Sanjay Singh, formerly of Abercrombie & Fitch and Procter & Gamble, will head up a new data-analysis business unit.
A higher-end look on a budget depends on homework.
There are plenty of ways to add sophisticated features and functions to a major web site redesign without breaking the bank.
But in order to save money while at the same time selecting e-commerce technology that delivers a superior customer experience, retailers first need to do their homework and develop a list of priorities, says Judy Foster, executive creative director of design firm Grand River Interactive.
Foster, who will be speaking at the Internet Retailer Web Design and Usability Conference in a session titled “Tricking out the online store: A high-low approach to design” from 11:15 a.m. to 12:00 p.m. on Feb. 16, says more expensive stand-alone e-commerce applications such as for site search—updated with guided navigation or a rich media tool with product zoom—can be replaced with more bundled e-commerce technology packages or software built using open source programming.
“If you are redesigning a web site, there are a lot of bundled platforms that now include excellent modules for guided navigation or product zoom,” says Foster. “You have to take a look at your budget and ask: ‘What’s really cost-effective for my budget and works best for my customer?’”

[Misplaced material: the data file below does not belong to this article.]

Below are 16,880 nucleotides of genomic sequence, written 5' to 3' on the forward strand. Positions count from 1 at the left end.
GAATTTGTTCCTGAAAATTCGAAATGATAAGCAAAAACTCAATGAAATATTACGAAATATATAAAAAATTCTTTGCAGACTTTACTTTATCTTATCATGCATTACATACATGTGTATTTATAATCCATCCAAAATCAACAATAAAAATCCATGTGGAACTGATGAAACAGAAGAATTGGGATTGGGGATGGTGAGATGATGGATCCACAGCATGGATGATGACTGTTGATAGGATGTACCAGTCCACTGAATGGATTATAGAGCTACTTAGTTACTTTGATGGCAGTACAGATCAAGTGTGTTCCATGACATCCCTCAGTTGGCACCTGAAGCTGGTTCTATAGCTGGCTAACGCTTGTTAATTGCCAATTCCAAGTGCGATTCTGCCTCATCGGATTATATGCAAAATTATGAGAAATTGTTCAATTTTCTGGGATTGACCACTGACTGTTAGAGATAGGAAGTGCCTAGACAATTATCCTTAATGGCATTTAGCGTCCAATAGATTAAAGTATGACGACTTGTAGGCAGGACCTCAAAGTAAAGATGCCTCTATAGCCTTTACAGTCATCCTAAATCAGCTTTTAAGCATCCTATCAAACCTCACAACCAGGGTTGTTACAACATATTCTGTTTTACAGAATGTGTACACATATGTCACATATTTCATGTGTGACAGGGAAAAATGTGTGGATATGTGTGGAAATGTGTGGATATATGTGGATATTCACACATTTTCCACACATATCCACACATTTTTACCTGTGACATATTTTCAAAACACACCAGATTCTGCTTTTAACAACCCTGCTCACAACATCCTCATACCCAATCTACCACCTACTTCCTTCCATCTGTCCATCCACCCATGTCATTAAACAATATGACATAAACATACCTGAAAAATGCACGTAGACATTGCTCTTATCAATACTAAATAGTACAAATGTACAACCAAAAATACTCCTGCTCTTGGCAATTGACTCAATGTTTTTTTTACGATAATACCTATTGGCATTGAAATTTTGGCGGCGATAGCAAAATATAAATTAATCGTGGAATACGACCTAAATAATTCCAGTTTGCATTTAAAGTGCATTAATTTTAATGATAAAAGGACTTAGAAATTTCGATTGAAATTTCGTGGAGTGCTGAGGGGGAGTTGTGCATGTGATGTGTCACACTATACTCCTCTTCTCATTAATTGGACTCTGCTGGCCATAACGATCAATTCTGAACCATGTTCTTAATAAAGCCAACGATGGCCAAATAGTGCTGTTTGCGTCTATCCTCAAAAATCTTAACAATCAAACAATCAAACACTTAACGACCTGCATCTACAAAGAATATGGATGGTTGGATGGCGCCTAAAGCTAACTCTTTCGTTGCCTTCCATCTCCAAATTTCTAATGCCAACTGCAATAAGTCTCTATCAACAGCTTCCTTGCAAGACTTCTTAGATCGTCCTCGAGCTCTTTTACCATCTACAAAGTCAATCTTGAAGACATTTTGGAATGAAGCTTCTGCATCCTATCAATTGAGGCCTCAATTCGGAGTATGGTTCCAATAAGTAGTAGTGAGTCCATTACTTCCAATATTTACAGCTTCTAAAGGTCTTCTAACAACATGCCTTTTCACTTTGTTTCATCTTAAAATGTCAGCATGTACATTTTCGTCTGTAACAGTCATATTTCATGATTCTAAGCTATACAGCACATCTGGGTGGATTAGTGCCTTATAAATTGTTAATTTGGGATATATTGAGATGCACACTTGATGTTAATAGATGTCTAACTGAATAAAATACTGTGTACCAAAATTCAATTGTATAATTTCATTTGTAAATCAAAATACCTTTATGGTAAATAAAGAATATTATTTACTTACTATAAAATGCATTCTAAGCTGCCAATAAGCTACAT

Several open source applications, particularly for better site search, rich media, advertising banner management and behavioral analytics, are available on the e-commerce technology market. Some tools may even be available for purchase for about $500, Foster says. “A retailer needs to spend their time doing the right due diligence on the right product,” she says. “An open source tool can save money in the long run, but it’s very important to pick just the right tool for the job.”
Internet Retailer’s editors asked Foster to speak because she has broad expertise in strategic planning, brand and customer site experience. She has worked with leading retailers including Ann Taylor, Coach, Neiman Marcus and Godiva, to create sites that speak to the soul of the brand and the heart of online shoppers